Clinical evidence on mitigating CIP and CIM is surprisingly limited. Earlier studies showcased potential linkages, but these were not necessarily replicated. For example, a study on critically ill patients that targeted normoglycemia (glucose concentration of 80-110 mg/dL) found an association with lowered critical illness neuromuscular abnormalities or CIM and/or neuropathy and a reduced need for mechanical ventilation.7 More recent therapies include minimizing sedation and mobilizing patients early. In cases where mobilization is not possible, passive exercises can strengthen recovery.5

A recent recommendation by ICU specialists is to consider factors such as functionality, age, and premorbid ICU conditions when assessing ICUAW. Equally critical to consider are the effects of different ICUAW types, the reason for ICU admission, the role each disorder plays in disability, and rehabilitation interventions.8 With increased research into mitigating ICU weaknesses, the focus on a multidisciplinary approach is growing. For instance, a neurologist's expertise can be applied to analyzing questionable CIP and CIM electrophysiologic pictures in greater detail, thereby not limiting ICUAW as a one-off neurologic anomaly in the ICU.6

ICU experts also agree that following ICU discharge, physical therapy interventions must include functional and strengthening exercises as well as endurance training and education on nutrition.9 According to Dr Jolley, “Adjustment for baseline function may help specialists to understand the disease trajectories for ICUAW. Novel diagnostic methods such as single nerve conduction study and muscle ultrasound may provide a minimally invasive means for early recognition of disease. Studies are needed to explore interventions targeted at patient participation and stage of disease rather than being applied uniformly across the spectrum.”3 Other critical determining factors include evaluating a patient's comprehensive history and undertaking thorough neurologic assessments.2

Holistic Pathways

The diagnosis and treatment of ICUAW, and particularly of CIM and CIP, is still a work in progress. ICUAW syndromes manifest themselves in a range of ways among patients — as a spectrum of disease rather than in specific form. Therefore, it is challenging to pinpoint the exact cause and resolve the problem. Medical testing modalities are limited in the critical care environment. As Dr Garikapati highlights, “In the context of nerve conduction studies, the performance of electrodiagnostic studies in the ICU setting poses significant challenges. These include interference from other electrical devices, inaccessibility of a specific body part, temperature changes in limbs, limb swelling due to edema secondary to malnutrition or other conditions, and the common inability of a critically ill patient to cooperate.” These limitations further compound the challenge of achieving an early identification of CIP and CIM. As such, a holistic and multidisciplinary approach is necessary.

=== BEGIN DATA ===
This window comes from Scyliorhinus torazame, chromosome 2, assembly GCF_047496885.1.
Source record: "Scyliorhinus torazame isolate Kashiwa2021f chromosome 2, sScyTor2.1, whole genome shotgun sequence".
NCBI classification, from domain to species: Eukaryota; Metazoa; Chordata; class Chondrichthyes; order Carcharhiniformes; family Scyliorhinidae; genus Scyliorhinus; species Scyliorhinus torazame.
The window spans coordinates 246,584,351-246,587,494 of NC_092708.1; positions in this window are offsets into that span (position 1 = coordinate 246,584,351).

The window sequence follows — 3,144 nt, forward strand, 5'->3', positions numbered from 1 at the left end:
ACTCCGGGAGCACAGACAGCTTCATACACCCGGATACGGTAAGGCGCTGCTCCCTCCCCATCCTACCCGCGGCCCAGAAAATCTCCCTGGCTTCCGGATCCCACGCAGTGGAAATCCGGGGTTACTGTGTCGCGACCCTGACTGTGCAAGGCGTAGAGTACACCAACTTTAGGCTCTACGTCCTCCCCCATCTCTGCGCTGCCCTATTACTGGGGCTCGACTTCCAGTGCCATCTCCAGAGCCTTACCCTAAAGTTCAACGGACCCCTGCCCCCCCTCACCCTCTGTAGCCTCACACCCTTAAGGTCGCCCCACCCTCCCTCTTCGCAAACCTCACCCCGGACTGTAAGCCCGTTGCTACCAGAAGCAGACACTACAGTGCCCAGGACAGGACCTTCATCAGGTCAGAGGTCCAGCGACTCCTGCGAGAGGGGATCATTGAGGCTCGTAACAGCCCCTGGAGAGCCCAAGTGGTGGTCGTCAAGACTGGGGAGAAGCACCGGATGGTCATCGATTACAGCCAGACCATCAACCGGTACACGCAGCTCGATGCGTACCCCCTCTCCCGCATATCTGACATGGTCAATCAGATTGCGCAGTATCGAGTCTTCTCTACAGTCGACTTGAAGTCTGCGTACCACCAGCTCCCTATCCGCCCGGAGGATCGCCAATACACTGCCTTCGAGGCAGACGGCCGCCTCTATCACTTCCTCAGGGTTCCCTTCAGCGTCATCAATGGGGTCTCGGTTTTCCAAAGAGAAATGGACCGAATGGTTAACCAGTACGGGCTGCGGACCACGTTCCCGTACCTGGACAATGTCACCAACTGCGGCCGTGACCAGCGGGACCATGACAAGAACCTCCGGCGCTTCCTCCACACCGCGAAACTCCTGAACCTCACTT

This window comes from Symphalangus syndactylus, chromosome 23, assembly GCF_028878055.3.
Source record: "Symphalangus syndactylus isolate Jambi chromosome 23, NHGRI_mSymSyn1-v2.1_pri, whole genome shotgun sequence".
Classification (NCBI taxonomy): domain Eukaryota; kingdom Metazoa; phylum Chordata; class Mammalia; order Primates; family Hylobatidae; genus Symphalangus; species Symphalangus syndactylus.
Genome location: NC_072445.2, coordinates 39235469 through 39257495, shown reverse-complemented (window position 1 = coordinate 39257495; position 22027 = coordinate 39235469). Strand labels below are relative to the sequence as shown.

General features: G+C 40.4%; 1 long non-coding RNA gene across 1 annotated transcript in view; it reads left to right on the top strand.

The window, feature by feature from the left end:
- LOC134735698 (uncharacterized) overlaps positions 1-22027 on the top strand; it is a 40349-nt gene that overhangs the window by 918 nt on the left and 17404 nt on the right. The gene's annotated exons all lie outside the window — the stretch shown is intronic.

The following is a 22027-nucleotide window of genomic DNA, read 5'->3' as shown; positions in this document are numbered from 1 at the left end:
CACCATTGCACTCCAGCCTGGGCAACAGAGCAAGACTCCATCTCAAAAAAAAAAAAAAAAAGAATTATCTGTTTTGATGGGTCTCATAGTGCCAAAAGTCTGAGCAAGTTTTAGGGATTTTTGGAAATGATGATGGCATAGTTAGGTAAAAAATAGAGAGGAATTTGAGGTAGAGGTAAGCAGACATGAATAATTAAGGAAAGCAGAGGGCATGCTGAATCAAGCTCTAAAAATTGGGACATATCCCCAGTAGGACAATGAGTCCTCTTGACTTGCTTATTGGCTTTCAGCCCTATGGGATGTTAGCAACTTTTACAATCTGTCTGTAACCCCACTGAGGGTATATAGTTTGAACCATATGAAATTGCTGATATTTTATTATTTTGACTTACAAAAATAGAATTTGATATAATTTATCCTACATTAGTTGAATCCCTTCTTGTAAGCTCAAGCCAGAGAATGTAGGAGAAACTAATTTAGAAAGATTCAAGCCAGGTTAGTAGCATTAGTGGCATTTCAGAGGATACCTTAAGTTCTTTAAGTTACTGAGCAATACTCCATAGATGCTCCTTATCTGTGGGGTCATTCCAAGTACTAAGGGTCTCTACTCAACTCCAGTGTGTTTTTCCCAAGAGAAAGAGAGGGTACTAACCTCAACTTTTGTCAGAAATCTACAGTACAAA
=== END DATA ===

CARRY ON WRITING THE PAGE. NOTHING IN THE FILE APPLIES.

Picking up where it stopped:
References

  1. Cunningham CJB, Finlayson HC, Henderson WR, O'Connor RJ, Travlos A. Impact of critical illness polyneuromyopathy in rehabilitation: A prospective observational study. PM R. 2018;10(5):494-500.
  2. Khoiny AS, Behrouz R. Critical Illness Polyneuropathy and Critical Illness Myopathy. [online] Pract Neurol (Fort Wash Pa). http://practicalneurology.com/2011/06/critical-illness-polyneuropathy-and-critical-illness-myopathy/. May/June 2011. Accessed May 10, 2018.
  3. Jolley SE, Bunnell AE, Hough CL. ICU-acquired weakness. Chest. 2016;150(5):1129-1140.
  4. Finfer S, Vincent J-L. ICU-acquired weakness and recovery from critical illness. N Engl J Med. www.nejm.org/doi/story/10.1056/feature.2014.04.15.26. April 2014. Accessed May 11, 2018.
  5. Nickson C. ICU acquired weakness (ICUAW). Life in the Fast Lane: Critical Care Compendium. https://lifeinthefastlane.com/ccc/icu-acquired-weakness. Updated September 10, 2017. Accessed May 11, 2018.
  6. Intiso D, Di Rienzo F, Fontana A, Tolfa M, Bartolo M, Copetti M. Functional outcome of critical illness polyneuropathy in patients affected by severe brain injury. Eur J Phys Rehabil Med. 2017;53(6):910-919.
  7. Hermans G, Wilmer A, Meersseman W, et al. Impact of intensive insulin therapy on neuromuscular complications and ventilator dependency in the medical intensive care unit. Am J Respir Crit Care Med. 2007;175(5):480-489.
  8. Latronico N, Herridge M, Hopkins RO, et al. The ICM research agenda on intensive care unit-acquired weakness. Intensive Care Med. 2017;43(9):1270-1281.
  9. Major ME, Kwakman R, Kho ME, et al. Surviving critical illness: what is next? An expert consensus statement on physical rehabilitation after hospital discharge. Crit Care. 2016;20(1):354.